Fleet News

Renault Laguna 2.0 dCi 175 GT Sport Tourer



THE plastic key to our long-term Laguna had barely been put in my hand before the car was whisked away again.

Previous owner John Maslen had complained of a couple of niggles – a rattle in the dash and a broken CD-changer cover. So the car was picked up by Smith’s Renault, Peterborough, and returned with everything seemingly sorted.

The CD-changer cover was definitely fixed, but every now and again a mysterious buzz emanates from deep inside the dash when idling. It’s infuriatingly intermittent, so the chances of identifying it are slim unless it becomes more regular.

Once I had the Laguna back, I found the keyless entry system great – I simply keep the keycard in my wallet, and that’s it. Sensors on the doors know when I’m getting in and unlock everything, and although there’s a slot on the dash for the card, I’ve never had to use it to start the ignition.

Speaking of ignition, the start button is somewhat inconsistent in its operation. Sometimes a single push is enough and the engine roars into life. Other times it requires several pushes. Sometimes it wants me to dip the clutch, other times it doesn’t.

It’s no major inconvenience, but it can be annoying, as can the insistent beeping when you turn off the engine and get out of the car. ‘Remove card’ demands a message on the dash, even though the card was never inserted in the first place.

On the road, the Laguna is – well, adequate. The new 175bhp dCi engine is really good, with bags of torque and enough power for any overtaking manoeuvre. But engine aside, the car is really dull to drive. There’s nothing particularly bad about it – it corners well and the ride is pretty comfortable – but it feels utterly soulless, devoid of any drama or excitement.

Mr Maslen really liked the Laguna’s seats. I’m not as impressed – they’re comfy initially, but longer journeys have left me with a sore lower back. However, the fact the seats are heated has been a major boon recently.

I suspect it was the period of ice and snow that left me with a crack in the windscreen, probably from a stone chip that I’d missed. I called Autoglass and somebody came to fix it in the Fleet News car park the next day, and an excellent job the fitter did too. It cost an amazing £830 to replace – the typical cost for this type of heavily-laminated windscreen, fitted with rain and light sensors. Fixing chips before they turn into cracks is a lesson worth learning!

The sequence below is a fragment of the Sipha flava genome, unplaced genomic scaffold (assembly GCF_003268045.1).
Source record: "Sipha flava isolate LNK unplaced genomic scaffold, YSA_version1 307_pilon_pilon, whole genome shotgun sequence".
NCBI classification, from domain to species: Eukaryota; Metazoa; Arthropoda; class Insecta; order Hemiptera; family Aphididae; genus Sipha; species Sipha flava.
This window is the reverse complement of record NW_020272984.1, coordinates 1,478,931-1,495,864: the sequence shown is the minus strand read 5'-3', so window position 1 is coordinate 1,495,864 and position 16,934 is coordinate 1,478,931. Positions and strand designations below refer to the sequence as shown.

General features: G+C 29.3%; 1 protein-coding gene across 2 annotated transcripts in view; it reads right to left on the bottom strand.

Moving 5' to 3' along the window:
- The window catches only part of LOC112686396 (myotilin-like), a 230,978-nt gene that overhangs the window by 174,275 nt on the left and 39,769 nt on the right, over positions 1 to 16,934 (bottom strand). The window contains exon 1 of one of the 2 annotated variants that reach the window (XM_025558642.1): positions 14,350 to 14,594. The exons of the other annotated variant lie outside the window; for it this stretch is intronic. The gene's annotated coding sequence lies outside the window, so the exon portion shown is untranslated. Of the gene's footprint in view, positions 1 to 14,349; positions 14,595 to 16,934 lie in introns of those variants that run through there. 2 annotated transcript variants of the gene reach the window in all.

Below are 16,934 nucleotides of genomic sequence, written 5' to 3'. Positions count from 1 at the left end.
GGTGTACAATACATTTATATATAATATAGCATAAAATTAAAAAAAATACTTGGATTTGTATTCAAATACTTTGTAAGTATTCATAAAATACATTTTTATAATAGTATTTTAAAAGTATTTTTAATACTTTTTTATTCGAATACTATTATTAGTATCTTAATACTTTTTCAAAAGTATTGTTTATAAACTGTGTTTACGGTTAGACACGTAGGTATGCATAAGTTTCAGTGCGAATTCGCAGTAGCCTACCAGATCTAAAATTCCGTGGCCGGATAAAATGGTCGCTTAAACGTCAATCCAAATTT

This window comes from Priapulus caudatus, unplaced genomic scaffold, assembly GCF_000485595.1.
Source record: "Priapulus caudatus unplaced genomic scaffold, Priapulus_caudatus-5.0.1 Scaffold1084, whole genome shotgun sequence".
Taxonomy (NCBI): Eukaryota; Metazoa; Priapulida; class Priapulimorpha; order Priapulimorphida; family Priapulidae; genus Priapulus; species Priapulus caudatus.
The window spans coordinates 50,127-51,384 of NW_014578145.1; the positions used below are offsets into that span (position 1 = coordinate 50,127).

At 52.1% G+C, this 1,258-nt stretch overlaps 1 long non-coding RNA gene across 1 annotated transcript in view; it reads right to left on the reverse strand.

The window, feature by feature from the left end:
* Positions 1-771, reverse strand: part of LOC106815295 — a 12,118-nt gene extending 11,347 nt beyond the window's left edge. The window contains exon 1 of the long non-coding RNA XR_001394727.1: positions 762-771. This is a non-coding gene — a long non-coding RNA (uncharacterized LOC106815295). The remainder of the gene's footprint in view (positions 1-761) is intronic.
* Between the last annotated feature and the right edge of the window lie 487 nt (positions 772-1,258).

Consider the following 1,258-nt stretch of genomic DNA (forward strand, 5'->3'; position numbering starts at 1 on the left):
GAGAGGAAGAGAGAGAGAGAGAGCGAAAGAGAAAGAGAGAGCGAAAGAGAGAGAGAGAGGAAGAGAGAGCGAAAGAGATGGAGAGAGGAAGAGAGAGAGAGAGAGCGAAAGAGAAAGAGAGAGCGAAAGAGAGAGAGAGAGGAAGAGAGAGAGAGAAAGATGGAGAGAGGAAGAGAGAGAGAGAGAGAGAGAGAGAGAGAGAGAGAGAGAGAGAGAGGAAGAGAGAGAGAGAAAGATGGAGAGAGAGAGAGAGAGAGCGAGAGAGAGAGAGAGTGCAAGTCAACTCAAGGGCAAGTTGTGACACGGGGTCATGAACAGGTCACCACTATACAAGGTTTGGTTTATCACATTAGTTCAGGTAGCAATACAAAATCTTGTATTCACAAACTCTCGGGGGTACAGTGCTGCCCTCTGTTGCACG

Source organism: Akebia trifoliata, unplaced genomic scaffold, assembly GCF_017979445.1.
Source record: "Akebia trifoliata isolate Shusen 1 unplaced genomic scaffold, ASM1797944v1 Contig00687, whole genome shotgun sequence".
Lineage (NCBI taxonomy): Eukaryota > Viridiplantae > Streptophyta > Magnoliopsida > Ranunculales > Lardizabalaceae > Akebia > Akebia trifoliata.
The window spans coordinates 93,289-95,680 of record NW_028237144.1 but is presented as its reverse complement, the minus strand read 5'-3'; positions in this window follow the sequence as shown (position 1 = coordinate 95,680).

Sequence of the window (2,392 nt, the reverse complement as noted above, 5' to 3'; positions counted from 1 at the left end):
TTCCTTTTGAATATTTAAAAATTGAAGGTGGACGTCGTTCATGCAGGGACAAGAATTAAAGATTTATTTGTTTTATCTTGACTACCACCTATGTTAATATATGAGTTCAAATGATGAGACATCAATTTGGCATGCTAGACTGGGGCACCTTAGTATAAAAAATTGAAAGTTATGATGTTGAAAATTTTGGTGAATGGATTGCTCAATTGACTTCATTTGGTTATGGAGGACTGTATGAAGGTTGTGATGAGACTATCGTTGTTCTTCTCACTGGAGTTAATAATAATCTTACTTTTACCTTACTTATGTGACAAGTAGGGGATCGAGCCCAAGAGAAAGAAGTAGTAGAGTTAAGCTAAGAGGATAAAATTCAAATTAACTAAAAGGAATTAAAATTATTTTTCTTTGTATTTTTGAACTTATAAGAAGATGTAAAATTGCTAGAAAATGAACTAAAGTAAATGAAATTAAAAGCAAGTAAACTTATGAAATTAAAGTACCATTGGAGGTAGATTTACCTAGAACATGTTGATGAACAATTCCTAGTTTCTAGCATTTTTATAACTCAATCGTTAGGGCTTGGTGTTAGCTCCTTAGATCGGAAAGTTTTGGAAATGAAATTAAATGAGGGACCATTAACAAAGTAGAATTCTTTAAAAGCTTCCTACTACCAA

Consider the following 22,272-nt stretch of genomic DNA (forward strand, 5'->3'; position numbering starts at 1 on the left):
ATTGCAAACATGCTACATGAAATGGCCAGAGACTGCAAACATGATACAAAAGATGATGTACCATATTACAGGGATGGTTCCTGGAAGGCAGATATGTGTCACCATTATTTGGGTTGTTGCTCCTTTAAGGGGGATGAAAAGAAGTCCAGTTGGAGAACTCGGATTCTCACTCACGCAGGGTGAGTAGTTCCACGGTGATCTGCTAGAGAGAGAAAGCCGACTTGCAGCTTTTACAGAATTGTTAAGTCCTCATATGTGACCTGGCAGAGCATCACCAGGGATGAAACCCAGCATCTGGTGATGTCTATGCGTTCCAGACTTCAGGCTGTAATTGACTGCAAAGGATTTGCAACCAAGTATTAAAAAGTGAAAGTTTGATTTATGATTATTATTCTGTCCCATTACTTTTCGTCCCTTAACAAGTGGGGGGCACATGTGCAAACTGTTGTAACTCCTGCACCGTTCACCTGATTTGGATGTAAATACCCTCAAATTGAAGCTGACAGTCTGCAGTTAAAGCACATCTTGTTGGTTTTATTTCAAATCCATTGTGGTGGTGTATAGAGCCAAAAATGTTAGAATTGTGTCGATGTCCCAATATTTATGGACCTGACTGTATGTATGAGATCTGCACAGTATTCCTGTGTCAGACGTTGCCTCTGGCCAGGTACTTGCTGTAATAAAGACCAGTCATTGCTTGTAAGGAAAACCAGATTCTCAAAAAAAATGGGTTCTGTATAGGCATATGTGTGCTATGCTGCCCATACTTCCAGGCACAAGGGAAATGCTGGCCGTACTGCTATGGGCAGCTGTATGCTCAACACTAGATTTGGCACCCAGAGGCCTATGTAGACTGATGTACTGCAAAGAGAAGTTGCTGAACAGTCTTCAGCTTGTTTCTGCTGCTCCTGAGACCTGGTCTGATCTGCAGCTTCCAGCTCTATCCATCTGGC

Where the Laguna has excelled is in its practicality. I moved house during January and due to a broken-down hire van I had to use the Renault to complete the lugging of stuff from Lincolnshire to Bedfordshire. With back seats folded down, I was impressed by how much the Laguna swallowed and once again the engine showed its strength, pulling the contents of my house with no problem.

It’s also a frugal lump, although I haven’t been able to match ‘Feather Foot’ Maslen’s 41mpg - I’ve been averaging 37.1mpg.

Fact file

Price: £23,650 (as tested £24,045)
Mileage: 12,500
CO2 emissions (g/km): 164
Company car tax bill (2007) 40% tax-payer: £172 per month
Combined mpg: 44.8
Test mpg: 37.1
CAP Monitor RV: £5,350/23%
Contract hire rate: £573
Total expenditure: £829.26 (new windscreen)

  • Figures based on three years/60,000 miles
  • CO2 emissions and fuel consumption data correct at time of writing. The latest figures are available in the Fleet News fuel cost calculator and the company car tax calculator.

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